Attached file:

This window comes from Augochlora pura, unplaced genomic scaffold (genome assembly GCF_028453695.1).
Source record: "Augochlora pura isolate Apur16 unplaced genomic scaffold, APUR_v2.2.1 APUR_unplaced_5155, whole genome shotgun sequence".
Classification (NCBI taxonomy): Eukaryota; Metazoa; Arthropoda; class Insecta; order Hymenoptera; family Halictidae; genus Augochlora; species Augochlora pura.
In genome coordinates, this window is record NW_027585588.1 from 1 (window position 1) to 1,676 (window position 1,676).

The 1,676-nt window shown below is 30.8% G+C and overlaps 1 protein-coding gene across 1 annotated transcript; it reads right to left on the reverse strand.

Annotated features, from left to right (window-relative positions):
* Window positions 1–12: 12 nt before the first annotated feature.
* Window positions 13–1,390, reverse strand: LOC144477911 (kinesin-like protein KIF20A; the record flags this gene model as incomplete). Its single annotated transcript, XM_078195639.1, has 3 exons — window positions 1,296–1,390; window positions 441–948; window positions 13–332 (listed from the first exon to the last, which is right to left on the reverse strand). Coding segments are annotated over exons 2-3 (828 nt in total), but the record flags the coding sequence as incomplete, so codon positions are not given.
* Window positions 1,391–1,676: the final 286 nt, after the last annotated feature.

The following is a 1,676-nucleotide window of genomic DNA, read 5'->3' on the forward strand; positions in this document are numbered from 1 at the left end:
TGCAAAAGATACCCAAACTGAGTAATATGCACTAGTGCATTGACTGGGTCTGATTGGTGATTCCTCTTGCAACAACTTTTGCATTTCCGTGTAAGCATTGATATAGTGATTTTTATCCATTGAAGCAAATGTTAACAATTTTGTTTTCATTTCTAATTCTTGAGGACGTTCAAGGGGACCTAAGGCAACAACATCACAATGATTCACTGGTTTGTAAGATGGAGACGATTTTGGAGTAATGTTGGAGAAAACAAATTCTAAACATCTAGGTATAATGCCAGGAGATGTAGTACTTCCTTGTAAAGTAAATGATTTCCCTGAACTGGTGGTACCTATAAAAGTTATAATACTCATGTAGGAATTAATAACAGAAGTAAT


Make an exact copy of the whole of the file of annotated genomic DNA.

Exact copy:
This window comes from Augochlora pura, unplaced genomic scaffold (genome assembly GCF_028453695.1).
Source record: "Augochlora pura isolate Apur16 unplaced genomic scaffold, APUR_v2.2.1 APUR_unplaced_5155, whole genome shotgun sequence".
Classification (NCBI taxonomy): Eukaryota; Metazoa; Arthropoda; class Insecta; order Hymenoptera; family Halictidae; genus Augochlora; species Augochlora pura.
In genome coordinates, this window is record NW_027585588.1 from 1 (window position 1) to 1,676 (window position 1,676).

The 1,676-nt window shown below is 30.8% G+C and overlaps 1 protein-coding gene across 1 annotated transcript; it reads right to left on the reverse strand.

Annotated features, from left to right (window-relative positions):
* Window positions 1–12: 12 nt before the first annotated feature.
* Window positions 13–1,390, reverse strand: LOC144477911 (kinesin-like protein KIF20A; the record flags this gene model as incomplete). Its single annotated transcript, XM_078195639.1, has 3 exons — window positions 1,296–1,390; window positions 441–948; window positions 13–332 (listed from the first exon to the last, which is right to left on the reverse strand). Coding segments are annotated over exons 2-3 (828 nt in total), but the record flags the coding sequence as incomplete, so codon positions are not given.
* Window positions 1,391–1,676: the final 286 nt, after the last annotated feature.

The following is a 1,676-nucleotide window of genomic DNA, read 5'->3' on the forward strand; positions in this document are numbered from 1 at the left end:
TGCAAAAGATACCCAAACTGAGTAATATGCACTAGTGCATTGACTGGGTCTGATTGGTGATTCCTCTTGCAACAACTTTTGCATTTCCGTGTAAGCATTGATATAGTGATTTTTATCCATTGAAGCAAATGTTAACAATTTTGTTTTCATTTCTAATTCTTGAGGACGTTCAAGGGGACCTAAGGCAACAACATCACAATGATTCACTGGTTTGTAAGATGGAGACGATTTTGGAGTAATGTTGGAGAAAACAAATTCTAAACATCTAGGTATAATGCCAGGAGATGTAGTACTTCCTTGTAAAGTAAATGATTTCCCTGAACTGGTGGTACCTATAAAAGTTATAATACTCATGTAGGAATTAATAACAGAAGTAAT